I'm developing a multi-protocol socket server, on my first attempt I made it event driven because it was the best way I knew, but by using this approach I was unable to find an efficient way to link application specific data to the sockets, so on each event I had to perform a search in order to link the socket to its context. After some research I found out IO completion ports were a much better way to do the job, so after a lot of reading I finally was able to remake my code to work under an IOCP approach.
However after some further research I found this article (please read: "Accepting Connections") which recommends to decouple the accept operations from the I/O process by handling the FD_ACCEPT event on a different thread, he also recommends this as a mean to prevent malicious attacks... The explanation does makes sense, but the author does not take into account that under this approach there is no way (at least AFAIK) to link a socket with its context data, so applying this recommendation on a server which listens several ports bound to multiple address and each one handling a different protocol, involves necessarily a search operation on each FD_ACCEPT event, which may (or may not) defeat the original propose of decoupling the accepts... and which was the reason I migrated to completion ports in the first place.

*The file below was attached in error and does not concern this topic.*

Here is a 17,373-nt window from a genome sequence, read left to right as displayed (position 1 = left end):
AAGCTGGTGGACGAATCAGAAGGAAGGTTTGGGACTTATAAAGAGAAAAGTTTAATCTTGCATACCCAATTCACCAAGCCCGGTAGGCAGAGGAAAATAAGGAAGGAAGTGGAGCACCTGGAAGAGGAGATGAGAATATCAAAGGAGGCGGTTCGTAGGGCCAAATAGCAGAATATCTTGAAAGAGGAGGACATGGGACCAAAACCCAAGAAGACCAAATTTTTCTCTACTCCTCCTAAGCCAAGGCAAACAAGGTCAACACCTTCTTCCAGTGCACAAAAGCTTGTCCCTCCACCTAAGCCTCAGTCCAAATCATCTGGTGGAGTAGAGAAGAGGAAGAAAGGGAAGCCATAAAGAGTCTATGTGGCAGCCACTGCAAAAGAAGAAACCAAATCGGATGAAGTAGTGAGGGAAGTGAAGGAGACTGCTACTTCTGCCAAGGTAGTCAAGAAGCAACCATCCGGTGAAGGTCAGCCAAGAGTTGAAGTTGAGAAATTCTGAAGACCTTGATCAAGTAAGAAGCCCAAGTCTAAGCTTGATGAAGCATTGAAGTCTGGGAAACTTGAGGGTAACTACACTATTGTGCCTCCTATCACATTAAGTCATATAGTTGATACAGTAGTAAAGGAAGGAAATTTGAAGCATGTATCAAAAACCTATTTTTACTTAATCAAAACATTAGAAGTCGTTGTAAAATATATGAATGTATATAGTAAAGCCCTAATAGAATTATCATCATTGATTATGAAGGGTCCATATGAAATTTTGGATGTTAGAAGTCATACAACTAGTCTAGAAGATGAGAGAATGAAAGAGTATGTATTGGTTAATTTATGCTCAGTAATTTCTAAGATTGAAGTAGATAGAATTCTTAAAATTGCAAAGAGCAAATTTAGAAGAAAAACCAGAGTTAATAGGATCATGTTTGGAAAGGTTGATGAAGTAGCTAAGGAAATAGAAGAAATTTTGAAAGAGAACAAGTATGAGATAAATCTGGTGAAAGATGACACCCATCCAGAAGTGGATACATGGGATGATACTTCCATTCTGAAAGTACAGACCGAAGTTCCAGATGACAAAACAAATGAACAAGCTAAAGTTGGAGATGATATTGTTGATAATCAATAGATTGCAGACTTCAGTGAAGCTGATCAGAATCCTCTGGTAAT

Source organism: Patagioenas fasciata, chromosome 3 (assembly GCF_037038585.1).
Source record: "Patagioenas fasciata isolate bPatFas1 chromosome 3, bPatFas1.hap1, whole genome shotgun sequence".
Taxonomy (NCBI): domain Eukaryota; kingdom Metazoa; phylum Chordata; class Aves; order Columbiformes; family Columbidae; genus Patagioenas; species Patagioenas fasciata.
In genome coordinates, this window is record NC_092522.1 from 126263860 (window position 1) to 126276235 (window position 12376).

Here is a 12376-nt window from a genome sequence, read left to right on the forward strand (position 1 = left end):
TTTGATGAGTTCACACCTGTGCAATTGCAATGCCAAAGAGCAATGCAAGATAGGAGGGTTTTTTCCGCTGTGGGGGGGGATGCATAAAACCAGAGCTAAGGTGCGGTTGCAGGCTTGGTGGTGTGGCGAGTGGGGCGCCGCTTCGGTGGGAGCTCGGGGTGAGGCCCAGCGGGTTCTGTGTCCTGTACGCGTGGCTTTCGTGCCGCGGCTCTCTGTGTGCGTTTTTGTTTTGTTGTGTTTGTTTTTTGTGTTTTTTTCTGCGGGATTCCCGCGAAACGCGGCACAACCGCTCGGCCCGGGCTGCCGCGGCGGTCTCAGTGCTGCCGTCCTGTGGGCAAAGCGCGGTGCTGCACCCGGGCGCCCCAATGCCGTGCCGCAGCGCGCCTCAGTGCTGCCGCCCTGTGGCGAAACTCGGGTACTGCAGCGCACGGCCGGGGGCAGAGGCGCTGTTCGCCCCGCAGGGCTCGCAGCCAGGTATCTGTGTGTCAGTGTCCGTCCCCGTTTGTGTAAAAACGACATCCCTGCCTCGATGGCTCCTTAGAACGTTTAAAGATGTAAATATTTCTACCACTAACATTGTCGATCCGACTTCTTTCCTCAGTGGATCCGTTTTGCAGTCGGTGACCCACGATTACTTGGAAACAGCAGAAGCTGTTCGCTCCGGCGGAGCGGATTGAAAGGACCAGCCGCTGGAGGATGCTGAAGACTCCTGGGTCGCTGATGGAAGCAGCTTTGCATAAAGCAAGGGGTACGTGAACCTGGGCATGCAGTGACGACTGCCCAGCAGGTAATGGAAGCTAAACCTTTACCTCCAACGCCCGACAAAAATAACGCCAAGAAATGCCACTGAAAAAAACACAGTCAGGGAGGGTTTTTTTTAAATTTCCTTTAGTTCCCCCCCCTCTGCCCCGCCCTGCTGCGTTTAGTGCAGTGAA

So.. I wonder if having 2 completion ports, one for the accept operations and one for the I/O process can be considered a good practice in general therms, but specially regarding performance... or is it best to have just one?
After some experimentation I discovered that, to decouple the accept process from the I/O process by using 2 IOCPs (on separated threads) is simply not practical and due to this fact, no efficiency boost can be gained. So, even when he doesn't explicitly mention it, the author is right and the only practical way to decouple this two processes is by handling the FD_ACCEPT event with all which implies, but if he is right in his statements also, then the only way to make it viable in my case, would be to find an efficient way to link each socket to its context data, or in other words; without having to search, so the original question remains.